Mrs, miss or ms?
In the run-up to international women's day on 8 March, one of the debates rolling around the cafebabel circles cropped up - when on earth do English-speakers address a woman by Ms?
I'm quizzing my Parisian language class for polite inquiries in English. 'Can I help you missus?' suggests one student. Whilst gently advising that calling someone 'Mrs' without a surname makes one sound like a Dublin street hawker, this is the perfect opportunity to bring up an old debate : 'Miss' (signorina in Italian) is for unmarried women and 'Mrs' (signora in Italian) for married. I've never yet had a class who have guessed the elusive English honorific 'Ms' correctly - another abbreviation for 'mistress'. 'It's for when we don't know if she's married or not,' I say simplistically - or, so you'd think. Frenchman Florian huffs loudly, blowing raspberries out the side of his mouth in disgust; German Sebastian has me walk him through every situation in which you might 'Ms' someone; while French-Saudi Fatima tosses her hair proudly, imperiously nodding her approval at the others - it looks like she'll be Ms to her English-speaking colleagues from now on. For everyone, it's a brand new concept.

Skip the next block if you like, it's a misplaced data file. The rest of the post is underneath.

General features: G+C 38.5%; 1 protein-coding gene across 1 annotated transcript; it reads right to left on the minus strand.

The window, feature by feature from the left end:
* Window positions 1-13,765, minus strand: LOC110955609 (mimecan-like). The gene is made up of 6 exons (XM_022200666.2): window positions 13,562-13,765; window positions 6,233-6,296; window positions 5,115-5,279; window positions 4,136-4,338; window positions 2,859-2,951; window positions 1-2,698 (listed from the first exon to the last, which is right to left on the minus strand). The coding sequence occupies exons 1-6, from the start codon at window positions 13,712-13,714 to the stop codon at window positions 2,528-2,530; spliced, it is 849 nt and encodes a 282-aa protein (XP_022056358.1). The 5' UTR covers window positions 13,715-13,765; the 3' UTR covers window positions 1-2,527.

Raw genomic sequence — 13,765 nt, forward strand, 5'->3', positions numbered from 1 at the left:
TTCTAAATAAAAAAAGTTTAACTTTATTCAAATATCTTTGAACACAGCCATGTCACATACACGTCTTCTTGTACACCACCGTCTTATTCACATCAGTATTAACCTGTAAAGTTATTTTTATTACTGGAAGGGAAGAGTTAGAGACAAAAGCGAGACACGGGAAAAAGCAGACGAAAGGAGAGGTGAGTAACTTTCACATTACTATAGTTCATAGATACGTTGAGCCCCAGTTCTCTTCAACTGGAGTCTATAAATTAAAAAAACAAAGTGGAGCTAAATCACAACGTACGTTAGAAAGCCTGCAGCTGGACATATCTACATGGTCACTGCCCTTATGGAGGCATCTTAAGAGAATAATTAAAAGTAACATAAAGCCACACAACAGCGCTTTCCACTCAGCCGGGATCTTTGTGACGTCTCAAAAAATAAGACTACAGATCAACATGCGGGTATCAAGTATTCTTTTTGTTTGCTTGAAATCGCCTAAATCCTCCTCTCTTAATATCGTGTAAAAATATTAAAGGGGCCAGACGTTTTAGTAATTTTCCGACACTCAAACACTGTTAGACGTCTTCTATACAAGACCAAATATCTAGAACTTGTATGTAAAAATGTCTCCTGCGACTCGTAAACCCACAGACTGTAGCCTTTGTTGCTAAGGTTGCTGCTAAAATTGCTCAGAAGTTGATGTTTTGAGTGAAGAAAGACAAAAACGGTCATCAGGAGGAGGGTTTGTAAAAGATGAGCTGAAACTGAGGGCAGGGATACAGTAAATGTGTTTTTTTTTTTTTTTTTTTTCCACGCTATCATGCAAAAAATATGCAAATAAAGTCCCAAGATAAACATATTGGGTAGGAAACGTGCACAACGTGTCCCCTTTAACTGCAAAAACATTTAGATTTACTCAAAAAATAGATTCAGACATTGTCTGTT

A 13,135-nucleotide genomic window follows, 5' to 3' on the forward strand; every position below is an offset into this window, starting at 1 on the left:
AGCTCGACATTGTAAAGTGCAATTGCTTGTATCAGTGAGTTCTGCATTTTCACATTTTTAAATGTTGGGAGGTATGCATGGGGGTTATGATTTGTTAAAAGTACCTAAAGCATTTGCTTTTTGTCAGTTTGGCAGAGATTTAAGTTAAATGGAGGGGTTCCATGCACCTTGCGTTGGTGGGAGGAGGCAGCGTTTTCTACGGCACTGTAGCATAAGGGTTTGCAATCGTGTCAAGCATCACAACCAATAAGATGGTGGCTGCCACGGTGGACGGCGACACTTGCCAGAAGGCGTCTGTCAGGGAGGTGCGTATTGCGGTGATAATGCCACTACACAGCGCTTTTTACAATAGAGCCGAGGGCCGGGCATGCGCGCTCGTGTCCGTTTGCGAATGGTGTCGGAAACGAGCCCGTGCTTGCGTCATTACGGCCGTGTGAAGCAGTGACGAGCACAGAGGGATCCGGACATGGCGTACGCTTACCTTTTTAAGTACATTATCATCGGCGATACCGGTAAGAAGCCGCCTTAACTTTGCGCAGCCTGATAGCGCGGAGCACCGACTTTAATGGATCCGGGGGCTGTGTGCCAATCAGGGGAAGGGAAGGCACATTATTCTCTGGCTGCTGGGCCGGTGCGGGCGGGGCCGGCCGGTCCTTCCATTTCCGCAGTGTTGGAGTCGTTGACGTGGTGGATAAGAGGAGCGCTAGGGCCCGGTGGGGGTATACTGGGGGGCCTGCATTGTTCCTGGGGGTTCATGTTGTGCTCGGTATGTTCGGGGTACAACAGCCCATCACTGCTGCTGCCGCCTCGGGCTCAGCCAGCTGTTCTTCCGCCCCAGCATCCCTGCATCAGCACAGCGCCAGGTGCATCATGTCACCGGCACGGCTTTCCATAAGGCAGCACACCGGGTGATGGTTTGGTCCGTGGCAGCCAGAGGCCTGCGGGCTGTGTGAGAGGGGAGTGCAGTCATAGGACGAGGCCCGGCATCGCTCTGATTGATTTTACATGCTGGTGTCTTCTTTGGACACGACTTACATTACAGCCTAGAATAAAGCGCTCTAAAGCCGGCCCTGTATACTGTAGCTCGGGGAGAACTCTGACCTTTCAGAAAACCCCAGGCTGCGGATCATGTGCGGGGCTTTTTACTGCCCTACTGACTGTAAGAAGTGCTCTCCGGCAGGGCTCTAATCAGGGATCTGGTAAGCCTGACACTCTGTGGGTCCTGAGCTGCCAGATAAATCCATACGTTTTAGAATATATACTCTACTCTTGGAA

On the other side of the coin, as a foreigner in France I still get embarrassed calling a stranger Madame or Mademoiselle - in other words judging both her age and lifestyle-choice before I even know her name. How divorcées get by is beyond me. Yet even in English this is a relatively new term, I explain to my class. For professional women in the 1960s, marital status could often interfere with career prospects, leading many to dump the invasive brands of Mrs and Miss for the more relevant Ms. These days, it is a bastion of the liberal and the politically correct. In Spanish and Polish, the same terms, señorita and panna, have died out more casually, as people shun old fashion and alternate between doña/ señora or pana. In German though, only Frau really exists: the neutral gendered das Fräulein took a ride out with the feminist waves of the 70s, today only being used to talk to little girls or more as pop culture in the latest Tarantino movie. But should other languages follow suit? Class, discuss...
Image: ©dovima_is_devine/ Flickr